President Truman's leadership lessons inspire leaders today
By Col. Tracey Hayes, 90th Missile Wing commander
/ Published August 01, 2013
F.E. WARREN AIR FORCE BASE, Wyo. --
Who is the leader you most admire? If you've never thought about it or no one has sparked your interest, I encourage you to start searching. It is said that history creates the best lessons. When examining leadership qualities and what makes a great leader, this is most certainly true. The leader I most admire is unquestionably President Harry S. Truman. My interest in Truman started during my studies at the Joint Advanced Warfighting School. Since then, I've tried to read as much as I can about his leadership traits and why he made certain decisions during his presidency. I have visited the Truman Library and Museum in Independence, Mo., and enjoyed it so much, I plan on visiting again. Truman's leadership lessons can be summed up as integrity and accountability, team building and humility.
Truman became president in 1945 following President Franklin Delano Roosevelt's death -- after a mere 82 days as the Vice President. Roosevelt kept Truman ill-informed, and because of this, when Truman became president, he was ill-prepared. Despite his poor preparation, Truman's legacy would marvel historians and David McCullough would write an 1100 page book titled Truman, examining his presidency, a period marked by some of the toughest times in our nation's history. During his two terms, which included a surprise victory to win his second term over Thomas Dewey, Truman ordered the atomic bombs dropped on Japan, halted communists in Turkey and Greece, initiated the Marshall Plan, coordinated the Berlin Airlift with NATO, ordered desegregation of the armed forces, established the CIA and the Defense Department, committed U.S. forces to Korea and upheld the principle of civilian control over the military by firing Army Gen. Douglas MacArthur. Through all these events, the leader of the free world taught the American people about leadership.
One of Truman's most widely acclaimed quotes was, "The buck stops here." This saying was on a placard that he kept on his desk in the Oval Office. The saying "the buck stops here" derives from the slang expression "pass the buck" which means passing the responsibility on to someone else. Avoiding this leadership pitfall, Truman's presidency was defined by accountability and integrity, accepting full responsibility for the success and failure of his decisions -- most notably his decision to drop the atomic bombs on Japan to end World War II. In his farewell address to the American people given in January 1953, Truman referred to this concept very specifically, asserting that, "The president -- whoever he is -- has to decide. He can't pass the buck to anybody. No one else can do the deciding for him. That's his job." How many times have you had to make a tough decision then stand by that decision as you endured the consequences? If you have never been in that situation, how would you handle the stress?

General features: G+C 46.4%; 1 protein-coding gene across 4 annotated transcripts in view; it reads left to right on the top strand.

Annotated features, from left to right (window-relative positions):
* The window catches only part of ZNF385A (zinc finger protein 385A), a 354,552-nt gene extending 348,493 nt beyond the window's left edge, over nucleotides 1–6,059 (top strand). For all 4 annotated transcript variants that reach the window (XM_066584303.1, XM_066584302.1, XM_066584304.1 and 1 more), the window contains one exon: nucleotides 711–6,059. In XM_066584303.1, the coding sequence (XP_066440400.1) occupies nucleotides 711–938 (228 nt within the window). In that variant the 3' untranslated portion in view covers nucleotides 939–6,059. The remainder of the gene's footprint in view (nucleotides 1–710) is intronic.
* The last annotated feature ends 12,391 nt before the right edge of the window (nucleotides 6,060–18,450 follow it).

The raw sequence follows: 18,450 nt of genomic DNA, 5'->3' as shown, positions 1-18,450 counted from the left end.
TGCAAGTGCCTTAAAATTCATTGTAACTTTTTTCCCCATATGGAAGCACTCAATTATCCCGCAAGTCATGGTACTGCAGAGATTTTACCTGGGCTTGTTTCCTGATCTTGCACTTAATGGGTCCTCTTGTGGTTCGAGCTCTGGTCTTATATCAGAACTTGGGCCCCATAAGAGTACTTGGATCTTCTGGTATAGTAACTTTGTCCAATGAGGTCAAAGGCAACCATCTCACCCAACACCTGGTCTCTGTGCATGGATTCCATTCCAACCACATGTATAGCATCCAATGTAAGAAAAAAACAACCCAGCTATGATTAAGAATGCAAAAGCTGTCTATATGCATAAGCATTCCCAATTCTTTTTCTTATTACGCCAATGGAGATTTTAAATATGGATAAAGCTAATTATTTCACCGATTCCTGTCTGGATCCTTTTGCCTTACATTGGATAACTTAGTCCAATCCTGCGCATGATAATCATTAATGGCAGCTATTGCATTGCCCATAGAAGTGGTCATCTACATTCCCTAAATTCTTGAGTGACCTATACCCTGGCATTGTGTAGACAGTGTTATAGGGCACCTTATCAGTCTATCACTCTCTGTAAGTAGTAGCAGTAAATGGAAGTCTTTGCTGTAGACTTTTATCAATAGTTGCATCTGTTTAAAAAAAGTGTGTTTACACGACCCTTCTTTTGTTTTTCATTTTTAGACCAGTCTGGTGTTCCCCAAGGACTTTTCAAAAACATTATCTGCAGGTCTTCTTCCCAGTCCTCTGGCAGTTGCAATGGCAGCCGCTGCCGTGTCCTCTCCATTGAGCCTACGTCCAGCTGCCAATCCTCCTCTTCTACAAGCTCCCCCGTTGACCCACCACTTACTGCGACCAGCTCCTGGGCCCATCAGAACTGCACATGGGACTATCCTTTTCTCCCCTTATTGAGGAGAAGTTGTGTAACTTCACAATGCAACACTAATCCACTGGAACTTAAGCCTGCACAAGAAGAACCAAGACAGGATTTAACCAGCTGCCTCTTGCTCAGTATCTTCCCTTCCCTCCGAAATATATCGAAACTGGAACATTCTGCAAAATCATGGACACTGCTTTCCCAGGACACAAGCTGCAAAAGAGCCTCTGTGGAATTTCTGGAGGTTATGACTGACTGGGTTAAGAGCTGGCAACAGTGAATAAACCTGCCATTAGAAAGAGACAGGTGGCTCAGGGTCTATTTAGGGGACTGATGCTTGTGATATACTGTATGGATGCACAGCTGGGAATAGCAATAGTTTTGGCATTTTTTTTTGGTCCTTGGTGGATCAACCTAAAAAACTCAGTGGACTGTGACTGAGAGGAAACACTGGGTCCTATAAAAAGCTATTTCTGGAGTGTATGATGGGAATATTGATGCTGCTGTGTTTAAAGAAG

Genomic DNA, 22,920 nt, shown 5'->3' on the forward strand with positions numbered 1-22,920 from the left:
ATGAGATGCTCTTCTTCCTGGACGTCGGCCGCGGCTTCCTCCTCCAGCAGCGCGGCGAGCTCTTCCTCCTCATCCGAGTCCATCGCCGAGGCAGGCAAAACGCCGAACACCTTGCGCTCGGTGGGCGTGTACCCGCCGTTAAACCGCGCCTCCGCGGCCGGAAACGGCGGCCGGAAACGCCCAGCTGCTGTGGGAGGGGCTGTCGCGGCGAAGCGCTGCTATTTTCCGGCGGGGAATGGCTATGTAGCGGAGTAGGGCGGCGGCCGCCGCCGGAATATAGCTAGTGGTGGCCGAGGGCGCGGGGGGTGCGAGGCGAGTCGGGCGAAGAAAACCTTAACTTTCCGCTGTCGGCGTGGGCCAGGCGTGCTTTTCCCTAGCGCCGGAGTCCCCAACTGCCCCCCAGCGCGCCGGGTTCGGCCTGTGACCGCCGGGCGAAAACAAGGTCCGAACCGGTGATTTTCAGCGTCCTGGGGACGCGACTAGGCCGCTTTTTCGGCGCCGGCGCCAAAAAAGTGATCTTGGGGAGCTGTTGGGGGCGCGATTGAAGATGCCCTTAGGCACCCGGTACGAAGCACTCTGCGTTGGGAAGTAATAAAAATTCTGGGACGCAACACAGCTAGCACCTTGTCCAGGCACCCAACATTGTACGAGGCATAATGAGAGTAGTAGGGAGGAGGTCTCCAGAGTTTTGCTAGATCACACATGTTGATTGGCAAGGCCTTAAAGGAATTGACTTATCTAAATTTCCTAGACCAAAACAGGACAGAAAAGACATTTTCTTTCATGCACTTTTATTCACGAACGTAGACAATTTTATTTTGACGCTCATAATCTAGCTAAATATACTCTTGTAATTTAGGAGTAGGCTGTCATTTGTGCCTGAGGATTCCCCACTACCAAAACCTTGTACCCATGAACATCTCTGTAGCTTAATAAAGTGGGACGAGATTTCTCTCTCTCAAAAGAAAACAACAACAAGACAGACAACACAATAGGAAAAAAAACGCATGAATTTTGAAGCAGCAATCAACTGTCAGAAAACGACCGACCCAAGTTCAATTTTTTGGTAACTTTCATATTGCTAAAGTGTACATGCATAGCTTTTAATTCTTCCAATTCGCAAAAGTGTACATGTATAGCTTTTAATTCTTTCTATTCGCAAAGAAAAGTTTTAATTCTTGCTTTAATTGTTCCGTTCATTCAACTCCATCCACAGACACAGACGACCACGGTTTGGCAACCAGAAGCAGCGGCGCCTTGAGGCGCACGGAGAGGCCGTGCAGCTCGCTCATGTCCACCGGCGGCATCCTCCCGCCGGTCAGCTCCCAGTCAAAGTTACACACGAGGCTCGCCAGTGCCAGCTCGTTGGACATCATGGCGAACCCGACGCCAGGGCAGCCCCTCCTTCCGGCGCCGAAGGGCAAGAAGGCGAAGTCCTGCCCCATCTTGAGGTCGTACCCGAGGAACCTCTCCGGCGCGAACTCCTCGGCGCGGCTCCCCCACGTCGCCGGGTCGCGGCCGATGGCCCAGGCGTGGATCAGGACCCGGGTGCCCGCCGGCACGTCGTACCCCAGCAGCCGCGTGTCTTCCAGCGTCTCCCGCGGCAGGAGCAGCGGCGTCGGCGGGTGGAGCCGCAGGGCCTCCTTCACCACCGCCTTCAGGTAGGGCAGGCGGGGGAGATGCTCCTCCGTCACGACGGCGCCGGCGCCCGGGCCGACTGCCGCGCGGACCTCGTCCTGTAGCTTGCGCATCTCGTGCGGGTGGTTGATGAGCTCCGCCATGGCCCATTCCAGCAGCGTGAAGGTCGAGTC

Truman enlisted in the Missouri National Guard to serve in World War I. Army Capt. Truman was the Battery D Commander of the 129 Field Artillery Regiment. He was highly admired by the nearly two hundred men of Battery D primarily due to the team he built, which was grounded upon mutual respect, character and humility. These professional qualities kindled lifelong friendships and contributed to success in combat. His motto for his team building approach to leadership was, "It's amazing what you can accomplish if you do not care who gets the credit." Think about the leaders you've witnessed during your military career. If those leaders are building a strong team, rarely will one hear the words: "I, me, mine," but rather, "us, we, our."
After he left the presidency, Truman was close to destitute. For some time he only received his Army pension of just over $120 per month. He turned down many commercial offers that could have made him a very rich man by capitalizing on the office of the presidency. He declined these offers using the following reason: "You don't want me. You want the office of the president, and that doesn't belong to me. It belongs to the American people and it's not for sale." Truman defined humility as the ability to "make a right estimate of oneself." Through all the turmoil he endured during his presidency, he never once forgot where he was from or overestimated his capabilities. Rather, he remained a simple man trying to do the right thing in a complex world.
There are so many lessons from Truman as evidenced by the book Truman, but this article is to serve as a motivator to perhaps increase your curiosity. It's never too late to find that leader and glean important leadership lessons from their experiences. Find someone who inspires you and then go learn from their mistakes and successes, this will make you a better leader and strengthen our Air Force.